The career of Philippe Coutinho appears at a crossroads following his failure to reignite his fortunes during a season’s loan at Bayern Munich, the Brazilian seemingly set to be on the move once more this summer.
Unwanted in Bavaria or at parent club Barcelona, talks have suggested the 28-year-old playmaker could make a Premier League return with a host of England’s top clubs reportedly eyeing a move for a player who should be at the peak of his powers.
It’s been a sorry period for a player who once starred as one of the finest talents in European football, and we’ve decided to revisit the career of the samba star so far.
Here are our ratings of Philippe Coutinho’s impact at the six clubs he’s played for:
Vasco da Gama
Coutinho’s career began in his native Brazil with Vasco de Gama and flourished in the club’s youth system, the performances of the diminutive star soon attracting attention from across Europe.
Inter Milan won the race for the 16-year-old street footballer and secured his services in a deal worth €4m, before loaning the playmaker back to the Brazilian side given FIFA’s rulings on international transfers for minors.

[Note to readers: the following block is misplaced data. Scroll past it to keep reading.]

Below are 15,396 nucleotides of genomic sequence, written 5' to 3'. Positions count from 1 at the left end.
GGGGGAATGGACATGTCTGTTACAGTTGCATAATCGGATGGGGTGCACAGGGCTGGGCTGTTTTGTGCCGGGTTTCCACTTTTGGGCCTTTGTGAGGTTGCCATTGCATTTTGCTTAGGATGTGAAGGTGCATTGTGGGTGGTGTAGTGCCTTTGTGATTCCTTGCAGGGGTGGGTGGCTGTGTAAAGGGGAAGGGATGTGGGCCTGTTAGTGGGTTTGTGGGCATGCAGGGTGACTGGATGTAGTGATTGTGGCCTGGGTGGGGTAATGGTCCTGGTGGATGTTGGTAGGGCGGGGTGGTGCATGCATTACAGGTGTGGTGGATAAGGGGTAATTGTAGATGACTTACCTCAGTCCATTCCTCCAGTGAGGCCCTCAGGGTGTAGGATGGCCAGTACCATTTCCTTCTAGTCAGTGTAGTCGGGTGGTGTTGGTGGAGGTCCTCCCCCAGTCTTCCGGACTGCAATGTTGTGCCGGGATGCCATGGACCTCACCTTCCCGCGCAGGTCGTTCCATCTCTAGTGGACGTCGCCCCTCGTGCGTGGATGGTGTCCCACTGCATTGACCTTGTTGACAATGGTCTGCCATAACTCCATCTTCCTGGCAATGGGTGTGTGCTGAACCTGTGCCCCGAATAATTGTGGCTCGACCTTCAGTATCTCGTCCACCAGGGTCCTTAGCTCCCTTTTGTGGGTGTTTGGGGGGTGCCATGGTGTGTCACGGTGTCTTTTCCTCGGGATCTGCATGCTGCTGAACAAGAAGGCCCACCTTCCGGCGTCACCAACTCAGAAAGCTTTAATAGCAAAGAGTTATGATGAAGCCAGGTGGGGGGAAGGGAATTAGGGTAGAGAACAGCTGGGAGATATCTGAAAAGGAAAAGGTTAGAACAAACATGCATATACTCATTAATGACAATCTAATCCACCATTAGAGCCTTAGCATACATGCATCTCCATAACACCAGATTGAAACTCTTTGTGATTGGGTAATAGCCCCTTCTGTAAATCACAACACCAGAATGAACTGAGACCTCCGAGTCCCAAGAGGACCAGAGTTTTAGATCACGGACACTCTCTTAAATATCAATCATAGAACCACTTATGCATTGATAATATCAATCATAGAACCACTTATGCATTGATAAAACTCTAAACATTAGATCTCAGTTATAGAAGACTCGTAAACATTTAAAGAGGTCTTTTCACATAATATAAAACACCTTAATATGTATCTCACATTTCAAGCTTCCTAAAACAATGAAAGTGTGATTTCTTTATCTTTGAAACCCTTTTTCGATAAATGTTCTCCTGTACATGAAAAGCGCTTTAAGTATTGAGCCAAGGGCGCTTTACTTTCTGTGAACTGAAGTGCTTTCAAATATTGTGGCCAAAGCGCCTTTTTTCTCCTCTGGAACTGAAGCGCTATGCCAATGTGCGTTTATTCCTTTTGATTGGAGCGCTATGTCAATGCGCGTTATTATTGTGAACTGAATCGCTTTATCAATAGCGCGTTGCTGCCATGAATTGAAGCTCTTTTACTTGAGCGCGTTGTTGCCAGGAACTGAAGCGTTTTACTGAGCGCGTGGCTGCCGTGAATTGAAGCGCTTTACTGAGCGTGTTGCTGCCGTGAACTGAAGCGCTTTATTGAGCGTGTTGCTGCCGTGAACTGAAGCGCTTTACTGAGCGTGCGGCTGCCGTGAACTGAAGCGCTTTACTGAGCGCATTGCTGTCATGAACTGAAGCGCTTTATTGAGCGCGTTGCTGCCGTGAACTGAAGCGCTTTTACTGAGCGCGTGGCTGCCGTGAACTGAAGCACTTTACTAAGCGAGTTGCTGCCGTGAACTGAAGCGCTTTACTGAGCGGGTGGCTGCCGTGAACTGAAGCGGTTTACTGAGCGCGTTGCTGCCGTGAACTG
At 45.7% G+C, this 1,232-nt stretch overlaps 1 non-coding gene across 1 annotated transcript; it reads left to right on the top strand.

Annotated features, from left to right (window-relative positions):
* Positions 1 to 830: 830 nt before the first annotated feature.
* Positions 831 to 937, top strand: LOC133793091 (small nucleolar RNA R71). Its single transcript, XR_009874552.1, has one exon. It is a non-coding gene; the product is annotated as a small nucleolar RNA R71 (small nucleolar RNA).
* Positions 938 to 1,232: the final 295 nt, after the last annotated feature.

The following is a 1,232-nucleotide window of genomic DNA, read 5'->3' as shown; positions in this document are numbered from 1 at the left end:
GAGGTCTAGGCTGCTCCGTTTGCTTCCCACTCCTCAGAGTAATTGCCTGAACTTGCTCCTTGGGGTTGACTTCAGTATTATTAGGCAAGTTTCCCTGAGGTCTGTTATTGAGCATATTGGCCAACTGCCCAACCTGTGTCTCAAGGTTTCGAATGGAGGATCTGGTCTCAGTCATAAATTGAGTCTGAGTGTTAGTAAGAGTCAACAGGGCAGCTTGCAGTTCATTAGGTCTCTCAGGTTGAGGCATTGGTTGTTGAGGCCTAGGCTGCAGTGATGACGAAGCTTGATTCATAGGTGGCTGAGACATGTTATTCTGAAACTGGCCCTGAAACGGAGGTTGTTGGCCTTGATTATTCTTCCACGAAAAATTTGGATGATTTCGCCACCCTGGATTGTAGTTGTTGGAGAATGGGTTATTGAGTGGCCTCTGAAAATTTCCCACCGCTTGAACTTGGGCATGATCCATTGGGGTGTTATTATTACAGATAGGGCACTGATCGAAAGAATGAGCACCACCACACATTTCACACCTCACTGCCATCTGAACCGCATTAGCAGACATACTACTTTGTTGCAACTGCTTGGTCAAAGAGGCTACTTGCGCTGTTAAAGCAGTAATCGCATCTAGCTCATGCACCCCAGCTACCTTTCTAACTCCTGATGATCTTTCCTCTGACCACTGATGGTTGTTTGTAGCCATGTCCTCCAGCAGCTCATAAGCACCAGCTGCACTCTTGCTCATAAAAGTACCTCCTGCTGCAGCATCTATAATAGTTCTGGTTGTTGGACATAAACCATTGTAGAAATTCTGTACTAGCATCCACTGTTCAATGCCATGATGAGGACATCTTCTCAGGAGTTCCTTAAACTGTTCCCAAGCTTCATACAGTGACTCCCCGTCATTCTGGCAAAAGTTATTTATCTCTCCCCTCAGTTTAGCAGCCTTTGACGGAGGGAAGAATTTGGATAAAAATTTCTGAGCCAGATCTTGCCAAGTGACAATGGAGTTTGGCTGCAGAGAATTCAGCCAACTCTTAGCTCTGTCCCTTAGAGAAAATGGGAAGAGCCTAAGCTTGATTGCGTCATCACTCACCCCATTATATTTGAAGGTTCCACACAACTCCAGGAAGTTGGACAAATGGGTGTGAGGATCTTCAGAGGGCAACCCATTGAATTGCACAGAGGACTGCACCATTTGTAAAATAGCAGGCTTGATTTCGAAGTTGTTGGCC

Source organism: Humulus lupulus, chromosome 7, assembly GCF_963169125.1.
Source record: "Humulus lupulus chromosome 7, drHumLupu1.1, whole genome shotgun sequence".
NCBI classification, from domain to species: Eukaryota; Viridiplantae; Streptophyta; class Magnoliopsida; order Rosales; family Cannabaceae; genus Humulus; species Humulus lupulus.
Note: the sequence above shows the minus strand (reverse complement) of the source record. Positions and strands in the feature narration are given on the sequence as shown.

The teenager became a regular in the first-team over the course of the next two seasons, helping Vasco to promotion after winning the Serie B title. He made 31 appearances and scored five goals, before heading to Italy following his 18th birthday.
Much was expected of the talented youngster following his arrival in Milan with president Massimo Moratti boldly declaring that Coutinho was ‘the future of Inter’.
The lightweight physique of the Brazilian saw him struggle to cope with the demands of Italy’s top tier, however, whilst his game time proved limited for the Nerazzurri. Coutinho also struggled with the off-pitch changes after crossing the Atlantic, despite the presence of his parents and girlfriend in Milan.
He was sent on-loan to Spanish side Espanyol to continue his development, but despite an impressive stint in La Liga failed to establish himself as a key figure upon his return to the San Siro.
His time at the club saw glimpses of his quality but was during a period of managerial upheaval – Inter having six managers in three years during his time in Serie A – which contributed to the youngster’s lack of both rhythm and progress.
It is perhaps that aforementioned loan move to Espanyol which proved the making of the talented teenager, Coutinho thriving in an attack-orientated side under the guidance of Mauricio Pochettino.